Susan Potter

No subtyping in PureScript

Fri September 9, 2020


This is an excerpt from a code review that I sanitized for public consumption. Changes include modifying code examples to not refer to internal types or domains:

PureScript (like Haskell) has zero notion of subtyping. Subtyping is often paired with inheritance in OO languages to derive moderate amounts of reuse from class-based hierarchies. Today, the OO community appears to prefer OO "composition" over inheritance (

Typically OO composition yields simpler and more practical solutions to problems beyond the toy examples found in OO textbooks back in the day. Interestingly, Alan Kay disputes that OO is about inheritance (it's about "message passing" to him).

So, since we don't have subtyping, you might be wondering what the data constructors in an algebraic data type's definition are about?

These are not subtypes. It does not inherit any behavior, a data constructor is just one valid way of constructing values for its type.


data Shape
  = Square { length :: Number }
  | Rectangle { width :: Number, height :: Number }
  | Circle { radius :: Number }

In the above data definition we have defined a type named Shape. It has three data constructors (Square, Rectangle, and Circle). These are functions that have a capitalized first character for the name. If you look at their types you will see they are basically just functions with names that look a different than usual:

>>> :t Square
Square :: Number -> Shape

>>> :t Rectangle
Rectangle :: Number -> Number -> Shape

>>> :t Circle
Circle :: Number -> Shape

At the type-level it doesn't have subtypes of Square, Rectangle, or Circle. They are just data constructors which are simply functions with beginning with a capital letter. They define a way to construct valid values of the type Shape. That's it.

Now, back to the original crux of your question: how would we be able to share structural definitions across types?

Ok, next installment. How can we share the structure of a type definition?

In OO languages we would use subtyping to get interface compatibility. The reason this felt so necessary in OO is that this paradigm couples data definition and object behavior together fairly tightly (you put methods in your class definition which contains your data structure and exposes getters/setters/modifiers as well as side-effecting behavior).

In functional programming (FP) we define the data definition and then functions that consume or produce this data more independently although they can both be packaged together in the same module for coherence when that is useful (for data hiding/encapsulation, etc.).

So what we want in FP isn't subtyping but rather the ability to share the structure of a data definition across type definitions.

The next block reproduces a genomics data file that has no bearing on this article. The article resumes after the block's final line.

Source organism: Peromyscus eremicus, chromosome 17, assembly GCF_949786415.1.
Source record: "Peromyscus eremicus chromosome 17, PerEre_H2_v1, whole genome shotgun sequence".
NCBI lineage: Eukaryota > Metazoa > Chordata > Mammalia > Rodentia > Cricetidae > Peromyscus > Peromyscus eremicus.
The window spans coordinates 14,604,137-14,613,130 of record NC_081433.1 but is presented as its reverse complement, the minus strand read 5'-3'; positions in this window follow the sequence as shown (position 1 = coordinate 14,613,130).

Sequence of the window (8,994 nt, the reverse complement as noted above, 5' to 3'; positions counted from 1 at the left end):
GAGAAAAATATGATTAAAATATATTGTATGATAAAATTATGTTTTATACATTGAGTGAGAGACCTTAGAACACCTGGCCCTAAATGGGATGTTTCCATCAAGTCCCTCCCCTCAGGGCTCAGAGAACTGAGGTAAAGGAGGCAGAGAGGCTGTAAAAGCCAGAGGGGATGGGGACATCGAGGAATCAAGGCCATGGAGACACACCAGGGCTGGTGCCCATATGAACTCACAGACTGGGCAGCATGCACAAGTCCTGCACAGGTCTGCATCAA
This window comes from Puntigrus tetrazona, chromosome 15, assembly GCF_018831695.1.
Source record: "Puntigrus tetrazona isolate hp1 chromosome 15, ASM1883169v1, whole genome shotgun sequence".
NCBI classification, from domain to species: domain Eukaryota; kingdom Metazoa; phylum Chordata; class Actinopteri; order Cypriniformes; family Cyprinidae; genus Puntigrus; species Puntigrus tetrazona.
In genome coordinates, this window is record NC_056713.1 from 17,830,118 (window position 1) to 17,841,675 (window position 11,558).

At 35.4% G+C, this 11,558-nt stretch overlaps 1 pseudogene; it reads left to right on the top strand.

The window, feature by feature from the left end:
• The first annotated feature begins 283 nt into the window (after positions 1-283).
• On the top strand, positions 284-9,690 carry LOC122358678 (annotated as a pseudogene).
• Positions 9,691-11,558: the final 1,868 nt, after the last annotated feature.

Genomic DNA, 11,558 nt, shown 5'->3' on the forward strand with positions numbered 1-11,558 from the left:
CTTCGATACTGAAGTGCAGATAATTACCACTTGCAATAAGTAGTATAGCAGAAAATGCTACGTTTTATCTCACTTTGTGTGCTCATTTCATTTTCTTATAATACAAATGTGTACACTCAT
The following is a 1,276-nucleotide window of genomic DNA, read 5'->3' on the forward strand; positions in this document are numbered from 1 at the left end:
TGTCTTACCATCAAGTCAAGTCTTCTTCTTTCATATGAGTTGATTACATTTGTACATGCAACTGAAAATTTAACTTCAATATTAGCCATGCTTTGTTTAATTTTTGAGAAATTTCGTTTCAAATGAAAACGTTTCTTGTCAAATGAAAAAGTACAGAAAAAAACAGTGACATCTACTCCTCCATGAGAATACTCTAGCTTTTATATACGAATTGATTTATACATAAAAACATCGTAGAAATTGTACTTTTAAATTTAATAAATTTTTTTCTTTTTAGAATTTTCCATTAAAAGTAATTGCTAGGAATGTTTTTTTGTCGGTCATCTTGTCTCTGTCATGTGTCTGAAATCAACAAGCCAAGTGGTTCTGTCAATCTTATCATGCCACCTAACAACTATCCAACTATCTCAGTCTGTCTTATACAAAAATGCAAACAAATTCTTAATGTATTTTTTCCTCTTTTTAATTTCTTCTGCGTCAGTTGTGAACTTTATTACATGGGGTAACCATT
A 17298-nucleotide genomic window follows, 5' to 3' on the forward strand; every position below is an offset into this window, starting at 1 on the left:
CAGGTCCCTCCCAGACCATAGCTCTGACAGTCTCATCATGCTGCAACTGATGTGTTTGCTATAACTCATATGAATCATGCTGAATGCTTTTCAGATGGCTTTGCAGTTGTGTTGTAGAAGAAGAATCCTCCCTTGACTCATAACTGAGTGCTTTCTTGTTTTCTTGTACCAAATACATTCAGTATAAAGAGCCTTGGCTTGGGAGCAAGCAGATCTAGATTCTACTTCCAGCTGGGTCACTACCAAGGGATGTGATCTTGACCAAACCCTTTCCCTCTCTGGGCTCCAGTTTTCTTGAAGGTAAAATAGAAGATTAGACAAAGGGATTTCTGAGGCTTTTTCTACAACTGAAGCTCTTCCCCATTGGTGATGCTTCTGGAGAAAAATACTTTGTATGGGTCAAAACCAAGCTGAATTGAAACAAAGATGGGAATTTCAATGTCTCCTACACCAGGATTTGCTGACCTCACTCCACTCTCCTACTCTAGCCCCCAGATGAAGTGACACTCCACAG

Let's introduce the following data types and functions:

data Employee
  = MkEmployee { firstName :: String, lastName :: String, title :: String, address :: Address }

data Customer
  = BusinessEntity { legalName :: String, address :: Address, contacts :: Array Contact }
  | Individual { firstName :: String, lastName :: String, address :: Address }

data Contact
  = MkContact { firstName :: String, lastName :: String, title: String, address :: Address }

data Address
  = MkAddress { streetAddress1 :: String, streetAddress2 :: String, city :: String, state :: String, zipcode :: String }

data Suffix = Jr | Sr
data Prefix = Dr | Professor

addSuffix :: Suffix -> Employee -> Employee
addSuffix Jr emp = emp { lastName = emp.lastName <> ", Jr." }
addSuffix Sr emp = emp { lastName = emp.lastName <> ", Sr." }

addPrefix :: Prefix -> Employee -> Employee
addPrefix Dr emp = emp { firstName = "Dr. " <> emp.firstName }
addPrefix Professor emp = emp { firstName = "Prof. " <> emp.firstName }

-- Exercise for the reader! :)
addSuffix :: Suffix -> Contact -> Contact
addPrefix :: Prefix -> Contact -> Contact

Ok, so the issue here is that we might want to support addSuffix and addPrefix for all data type definitions that have a lastName :: String and firstName :: String fields respectively, but being different types we end up defining two variants even though essentially they are the same.

We can solve this in multiple ways in PureScript. We could define an "interface" via a typeclass and instances for each data type, but then we have duplication of the implementations for these "methods". Another type facility we have is structural typing which has two variations: polymorphic row types and polymorphic variants.

What we would want is the first variation, row polymorphism, for this case:

addPrefix' :: Prefix -> { firstName :: String } -> { firstName :: String }
addPrefix' Dr prefixable = prefixable { firstName = "Dr. " <> prefixable.firstName }
addPrefix' Professor prefixable = prefixable { firstName = "Prof. " <> prefixable.firstName }